In an interview on PureFlix, former Planned Parenthood director Annette Lancaster gave her reasons for leaving the abortion industry. Lancaster says she didn’t have strong feelings about abortion when she was hired to manage a Planned Parenthood facility. “I never really saw myself as pro-life or pro-choice,” she said. “It was something that never really affected me personally or anyone close to me at that time. So, I didn’t really think about it either way.”
She had not sought out a job at Planned Parenthood; rather, a head hunter had sought her out. But when she was hired by Planned Parenthood, she was happy. She said:
I was actually excited. I had known the name Planned Parenthood. It was a very large name… It was in management, which was what I wanted. So, I went into it thinking, this is a great management experience. I’ll be the manager of an entire clinic. And this will just be the best thing ever… It was health care. I was going to be helping women. And so, I thought it was a great opportunity.
But once there, Lancaster was upset by the way abortion workers at Planned Parenthood were trained to pressure women into having abortions and to lie to them about abortion. Her bosses expected her to sell many abortions, and reprimanded her when her abortion numbers fell, leading Annette to wonder if Planned Parenthood had an unofficial abortion “quota.” But when asked why she ended up leaving the abortion business, she gave several reasons.
One was an encounter with a patient who asked a disturbing question on the abortion table:
[T]here was a patient on the table in the procedure room and she grabbed my hand, and looked me in my eyes, and asked me, “Will God forgive me for this? Do you think God is gonna forgive me for this?” And I knew what I wanted to say. I knew what my heart was saying, but I gave her the typical Planned Parenthood answer that I was taught, which was to answer her question with a question.
And so, I said, “Do you believe in a forgiving God? Do you think God is going to forgive you for this?” And I just kind of left her with no answer.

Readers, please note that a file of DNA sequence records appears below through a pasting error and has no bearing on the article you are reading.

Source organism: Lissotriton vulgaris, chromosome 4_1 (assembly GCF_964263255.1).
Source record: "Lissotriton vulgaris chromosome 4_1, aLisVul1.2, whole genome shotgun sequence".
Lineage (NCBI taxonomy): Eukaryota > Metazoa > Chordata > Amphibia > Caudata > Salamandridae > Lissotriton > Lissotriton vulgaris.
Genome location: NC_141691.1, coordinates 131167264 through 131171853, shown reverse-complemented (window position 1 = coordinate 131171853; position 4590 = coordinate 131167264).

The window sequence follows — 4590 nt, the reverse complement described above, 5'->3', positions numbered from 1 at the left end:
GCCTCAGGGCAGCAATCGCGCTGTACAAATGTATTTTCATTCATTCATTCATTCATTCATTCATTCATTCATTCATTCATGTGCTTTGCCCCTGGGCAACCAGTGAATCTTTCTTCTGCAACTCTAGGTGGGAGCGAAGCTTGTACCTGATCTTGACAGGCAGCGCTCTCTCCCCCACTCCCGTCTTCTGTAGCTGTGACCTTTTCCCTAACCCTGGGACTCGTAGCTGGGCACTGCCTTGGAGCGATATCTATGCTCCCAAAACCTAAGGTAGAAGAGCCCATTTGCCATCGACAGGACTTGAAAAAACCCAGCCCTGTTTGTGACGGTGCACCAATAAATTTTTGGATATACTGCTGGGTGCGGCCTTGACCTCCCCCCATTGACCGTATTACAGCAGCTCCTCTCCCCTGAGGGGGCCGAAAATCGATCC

But Lancaster was left unsettled by the experience.
She went on to relate the tragic story of her cousin’s daughter, who had an abortion and suffered fatal complications:
While I worked in the clinic, I tried to be really proud of what I did. I was a clinic manager. I was helping women …
I had a cousin. Her daughter ended up going to an abortion clinic. It wasn’t a Planned Parenthood facility, but it was an abortion clinic in North Carolina. She was very young. She was either 16 or 17. She had an abortion procedure.
She kept calling back, saying, “Something’s not right. I don’t feel well. I’m hemorrhaging more than what I expect.” And of course, was told, “Hemorrhaging is normal. You’re going to have a really heavy period.” And she was basically ignored until her mother had to call the ambulance because she was hemorrhaging so badly that she passed out. She ended up being admitted to the ICU and then eventually passed away because she lost so much blood.
Annette felt “very responsible” for her second cousin’s death:
I thought I should never have encouraged her or her family to have an abortion. That is another time that I started thinking to myself, Annette, what are you doing? Someone has actually now died from the procedures that we say are so safe. What are you doing?
She was also troubled by the illegal things she saw going on at Planned Parenthood:
It also really bothered me about all of the illegal activities that were taking place. You know, you have such a large organization that says, “We’re so great and we’re here to help.” But then you falsified paperwork. You have managers falsify paperwork and documentation. We’re falsifying ultrasound images so that we can perform procedures. … You’re teaching your employees to lie to women so that you can get money.
Lancaster was troubled by these events. One day, pro-lifers put literature from the pro-life group And Then There Were None — a ministry that helps abortion workers to leave the industry — all over Lancaster’s car. Another worker told Lancaster to throw out all the cards, so she threw out all the cards but one. She called And Then There Were None, and they gave her the support she needed to leave Planned Parenthood and find a new job.
Lancaster now tells her story to educate people on the practices of Planned Parenthood and the abortion industry.
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